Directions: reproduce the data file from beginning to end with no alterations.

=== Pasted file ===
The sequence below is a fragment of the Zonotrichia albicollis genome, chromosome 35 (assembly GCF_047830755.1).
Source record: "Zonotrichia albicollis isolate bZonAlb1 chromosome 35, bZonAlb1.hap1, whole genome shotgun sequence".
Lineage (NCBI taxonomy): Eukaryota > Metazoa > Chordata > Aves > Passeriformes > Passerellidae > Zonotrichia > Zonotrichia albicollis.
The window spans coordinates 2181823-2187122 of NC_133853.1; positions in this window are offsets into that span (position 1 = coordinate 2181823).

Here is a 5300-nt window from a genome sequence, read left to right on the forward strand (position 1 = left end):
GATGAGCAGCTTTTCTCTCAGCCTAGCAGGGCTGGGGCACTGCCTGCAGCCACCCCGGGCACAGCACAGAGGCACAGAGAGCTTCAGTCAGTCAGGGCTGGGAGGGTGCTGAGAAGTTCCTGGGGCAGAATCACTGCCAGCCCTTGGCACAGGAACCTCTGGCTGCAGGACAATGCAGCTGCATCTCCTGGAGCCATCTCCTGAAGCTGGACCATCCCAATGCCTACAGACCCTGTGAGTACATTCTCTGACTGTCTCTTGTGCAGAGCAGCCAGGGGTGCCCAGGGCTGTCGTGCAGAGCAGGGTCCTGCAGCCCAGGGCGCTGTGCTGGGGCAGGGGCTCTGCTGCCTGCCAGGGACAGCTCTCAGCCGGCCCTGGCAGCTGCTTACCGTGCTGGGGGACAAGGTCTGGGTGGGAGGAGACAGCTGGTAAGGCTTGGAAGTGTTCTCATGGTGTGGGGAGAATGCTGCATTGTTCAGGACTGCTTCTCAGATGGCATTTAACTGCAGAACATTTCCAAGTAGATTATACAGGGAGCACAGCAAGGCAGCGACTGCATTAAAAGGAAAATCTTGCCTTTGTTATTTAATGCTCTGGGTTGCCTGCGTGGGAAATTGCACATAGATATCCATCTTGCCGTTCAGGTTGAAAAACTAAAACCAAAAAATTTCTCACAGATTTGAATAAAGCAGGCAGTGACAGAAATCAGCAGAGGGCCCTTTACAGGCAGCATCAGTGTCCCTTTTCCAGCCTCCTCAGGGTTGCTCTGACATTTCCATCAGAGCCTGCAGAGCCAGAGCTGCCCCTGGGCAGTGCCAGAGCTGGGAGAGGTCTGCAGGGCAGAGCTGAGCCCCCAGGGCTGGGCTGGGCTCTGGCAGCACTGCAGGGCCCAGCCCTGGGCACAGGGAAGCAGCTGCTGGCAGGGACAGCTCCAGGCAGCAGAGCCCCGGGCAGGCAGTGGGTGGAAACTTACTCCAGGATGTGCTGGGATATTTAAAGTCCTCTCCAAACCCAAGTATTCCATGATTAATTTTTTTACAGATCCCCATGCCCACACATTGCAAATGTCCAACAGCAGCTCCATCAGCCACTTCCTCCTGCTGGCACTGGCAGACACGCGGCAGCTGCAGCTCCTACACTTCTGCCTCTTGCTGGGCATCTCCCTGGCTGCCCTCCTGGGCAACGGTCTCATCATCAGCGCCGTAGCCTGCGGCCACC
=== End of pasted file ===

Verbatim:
The sequence below is a fragment of the Zonotrichia albicollis genome, chromosome 35 (assembly GCF_047830755.1).
Source record: "Zonotrichia albicollis isolate bZonAlb1 chromosome 35, bZonAlb1.hap1, whole genome shotgun sequence".
Lineage (NCBI taxonomy): Eukaryota > Metazoa > Chordata > Aves > Passeriformes > Passerellidae > Zonotrichia > Zonotrichia albicollis.
The window spans coordinates 2181823-2187122 of NC_133853.1; positions in this window are offsets into that span (position 1 = coordinate 2181823).

Here is a 5300-nt window from a genome sequence, read left to right on the forward strand (position 1 = left end):
GATGAGCAGCTTTTCTCTCAGCCTAGCAGGGCTGGGGCACTGCCTGCAGCCACCCCGGGCACAGCACAGAGGCACAGAGAGCTTCAGTCAGTCAGGGCTGGGAGGGTGCTGAGAAGTTCCTGGGGCAGAATCACTGCCAGCCCTTGGCACAGGAACCTCTGGCTGCAGGACAATGCAGCTGCATCTCCTGGAGCCATCTCCTGAAGCTGGACCATCCCAATGCCTACAGACCCTGTGAGTACATTCTCTGACTGTCTCTTGTGCAGAGCAGCCAGGGGTGCCCAGGGCTGTCGTGCAGAGCAGGGTCCTGCAGCCCAGGGCGCTGTGCTGGGGCAGGGGCTCTGCTGCCTGCCAGGGACAGCTCTCAGCCGGCCCTGGCAGCTGCTTACCGTGCTGGGGGACAAGGTCTGGGTGGGAGGAGACAGCTGGTAAGGCTTGGAAGTGTTCTCATGGTGTGGGGAGAATGCTGCATTGTTCAGGACTGCTTCTCAGATGGCATTTAACTGCAGAACATTTCCAAGTAGATTATACAGGGAGCACAGCAAGGCAGCGACTGCATTAAAAGGAAAATCTTGCCTTTGTTATTTAATGCTCTGGGTTGCCTGCGTGGGAAATTGCACATAGATATCCATCTTGCCGTTCAGGTTGAAAAACTAAAACCAAAAAATTTCTCACAGATTTGAATAAAGCAGGCAGTGACAGAAATCAGCAGAGGGCCCTTTACAGGCAGCATCAGTGTCCCTTTTCCAGCCTCCTCAGGGTTGCTCTGACATTTCCATCAGAGCCTGCAGAGCCAGAGCTGCCCCTGGGCAGTGCCAGAGCTGGGAGAGGTCTGCAGGGCAGAGCTGAGCCCCCAGGGCTGGGCTGGGCTCTGGCAGCACTGCAGGGCCCAGCCCTGGGCACAGGGAAGCAGCTGCTGGCAGGGACAGCTCCAGGCAGCAGAGCCCCGGGCAGGCAGTGGGTGGAAACTTACTCCAGGATGTGCTGGGATATTTAAAGTCCTCTCCAAACCCAAGTATTCCATGATTAATTTTTTTACAGATCCCCATGCCCACACATTGCAAATGTCCAACAGCAGCTCCATCAGCCACTTCCTCCTGCTGGCACTGGCAGACACGCGGCAGCTGCAGCTCCTACACTTCTGCCTCTTGCTGGGCATCTCCCTGGCTGCCCTCCTGGGCAACGGTCTCATCATCAGCGCCGTAGCCTGCGGCCACC